Thursday, August 6, 2009
Not the opposite of fun...
What’s the most serious book you’ve read recently?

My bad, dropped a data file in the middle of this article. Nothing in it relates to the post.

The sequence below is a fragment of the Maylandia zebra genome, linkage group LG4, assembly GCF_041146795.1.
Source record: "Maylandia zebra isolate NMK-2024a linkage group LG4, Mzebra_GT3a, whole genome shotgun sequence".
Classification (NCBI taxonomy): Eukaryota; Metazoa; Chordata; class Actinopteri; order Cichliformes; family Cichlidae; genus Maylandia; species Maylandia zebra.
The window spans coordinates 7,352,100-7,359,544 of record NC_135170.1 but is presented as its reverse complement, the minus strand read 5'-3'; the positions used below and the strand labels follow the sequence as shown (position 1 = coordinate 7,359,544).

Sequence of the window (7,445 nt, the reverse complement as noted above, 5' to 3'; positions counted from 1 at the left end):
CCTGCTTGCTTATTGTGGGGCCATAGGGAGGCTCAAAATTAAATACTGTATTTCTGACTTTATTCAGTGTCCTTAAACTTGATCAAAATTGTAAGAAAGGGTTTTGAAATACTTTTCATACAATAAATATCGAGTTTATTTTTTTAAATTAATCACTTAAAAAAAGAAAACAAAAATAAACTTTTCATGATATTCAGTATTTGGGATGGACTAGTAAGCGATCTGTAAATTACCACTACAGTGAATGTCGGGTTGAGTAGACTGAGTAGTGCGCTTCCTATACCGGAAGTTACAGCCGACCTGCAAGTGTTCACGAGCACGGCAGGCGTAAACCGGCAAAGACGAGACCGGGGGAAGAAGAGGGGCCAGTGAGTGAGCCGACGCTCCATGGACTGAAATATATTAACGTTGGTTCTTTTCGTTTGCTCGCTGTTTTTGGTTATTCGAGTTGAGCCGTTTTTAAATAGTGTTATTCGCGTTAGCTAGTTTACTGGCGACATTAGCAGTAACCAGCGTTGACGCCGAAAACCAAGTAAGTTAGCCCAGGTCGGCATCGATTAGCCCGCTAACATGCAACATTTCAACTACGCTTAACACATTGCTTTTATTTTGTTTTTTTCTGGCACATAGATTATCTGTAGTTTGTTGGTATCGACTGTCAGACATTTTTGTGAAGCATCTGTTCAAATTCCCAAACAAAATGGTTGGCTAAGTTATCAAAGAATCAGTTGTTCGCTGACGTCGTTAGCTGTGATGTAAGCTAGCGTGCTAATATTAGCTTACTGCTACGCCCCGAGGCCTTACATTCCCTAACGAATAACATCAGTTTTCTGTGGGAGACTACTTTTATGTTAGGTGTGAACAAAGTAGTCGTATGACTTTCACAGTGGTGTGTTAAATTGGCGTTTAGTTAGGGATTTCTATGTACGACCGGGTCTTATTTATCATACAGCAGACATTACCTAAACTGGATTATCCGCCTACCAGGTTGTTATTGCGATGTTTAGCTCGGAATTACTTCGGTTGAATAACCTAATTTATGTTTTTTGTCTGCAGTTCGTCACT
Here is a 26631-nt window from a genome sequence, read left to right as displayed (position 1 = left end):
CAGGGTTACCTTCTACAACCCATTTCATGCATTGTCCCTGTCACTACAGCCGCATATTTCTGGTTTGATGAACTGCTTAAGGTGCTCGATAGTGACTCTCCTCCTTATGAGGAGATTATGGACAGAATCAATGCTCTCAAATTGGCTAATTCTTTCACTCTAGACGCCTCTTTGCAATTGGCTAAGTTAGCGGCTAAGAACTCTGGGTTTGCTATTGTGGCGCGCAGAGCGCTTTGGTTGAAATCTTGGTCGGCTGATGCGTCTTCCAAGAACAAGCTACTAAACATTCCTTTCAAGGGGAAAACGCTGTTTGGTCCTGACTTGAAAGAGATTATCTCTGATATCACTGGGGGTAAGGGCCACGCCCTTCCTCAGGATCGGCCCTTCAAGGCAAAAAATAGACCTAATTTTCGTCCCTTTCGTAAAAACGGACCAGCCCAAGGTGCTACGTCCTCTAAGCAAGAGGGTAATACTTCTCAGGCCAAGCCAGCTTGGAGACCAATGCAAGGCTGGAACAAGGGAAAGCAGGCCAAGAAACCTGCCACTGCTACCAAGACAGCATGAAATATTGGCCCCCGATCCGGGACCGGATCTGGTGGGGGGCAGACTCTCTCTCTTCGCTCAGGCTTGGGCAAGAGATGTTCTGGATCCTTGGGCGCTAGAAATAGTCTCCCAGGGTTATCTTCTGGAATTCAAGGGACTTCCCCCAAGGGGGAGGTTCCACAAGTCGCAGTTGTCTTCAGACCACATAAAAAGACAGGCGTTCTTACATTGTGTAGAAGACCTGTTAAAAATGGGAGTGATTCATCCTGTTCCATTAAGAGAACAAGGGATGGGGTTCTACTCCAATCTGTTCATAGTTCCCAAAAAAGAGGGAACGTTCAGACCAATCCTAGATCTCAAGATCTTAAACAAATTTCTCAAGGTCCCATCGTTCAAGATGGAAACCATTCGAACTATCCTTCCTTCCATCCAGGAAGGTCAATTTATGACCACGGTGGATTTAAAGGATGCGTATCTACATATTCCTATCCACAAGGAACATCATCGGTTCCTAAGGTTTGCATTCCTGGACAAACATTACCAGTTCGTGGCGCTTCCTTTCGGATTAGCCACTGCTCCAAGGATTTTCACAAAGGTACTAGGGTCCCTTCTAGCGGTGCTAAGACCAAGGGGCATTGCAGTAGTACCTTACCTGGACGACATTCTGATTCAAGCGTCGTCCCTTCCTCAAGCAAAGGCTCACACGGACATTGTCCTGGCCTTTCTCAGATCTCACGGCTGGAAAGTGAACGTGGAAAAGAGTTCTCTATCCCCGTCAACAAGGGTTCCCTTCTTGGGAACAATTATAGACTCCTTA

Hmmm. If by serious you mean the opposite of fun or funny then I would probably put Children and Grief: When a Parent Dies right at the top of the list, but it was by no means hard to get through. It was accessibly written and kept me interested in a subject one could expect to be hard to take. If by serious you mean really difficult, then I guess I might put Basic Neurochemistry or Principles of Neural Science on the list. They deal with difficult topics and, in some sections at least, nothing about the writing made it any easier. I had to read and re-read some sections five and six times. In the land of fiction I would call both of the Damon Galgut novels I read - The Imposter and The Good Doctor - serious fiction, and the same with William Maxwell's So Long, See You Tomorrow, and Children of the Arbat, and Deirdre Madden's beautiful One by One in the Darkness, though they were all a pleasure to read. Herman Hesse's Beneath the Wheel, William Trevor's Fools of Fortune, and Bernard MacLaverty's Cal are tragedies, though they are not dour books. Or books like Don Delillo's White Noise, A. S. Byatt's The Children's Book or Dickens's Bleak House are serious in the sense that they a not frivolous. They examine serious ideas, and/or have many story lines and characters, and reading them requires some work. You can't dance merrily through them, but I enjoyed them nonetheless. I guess much of my reading could be considered serious but I don't think of reading them as the opposite of fun.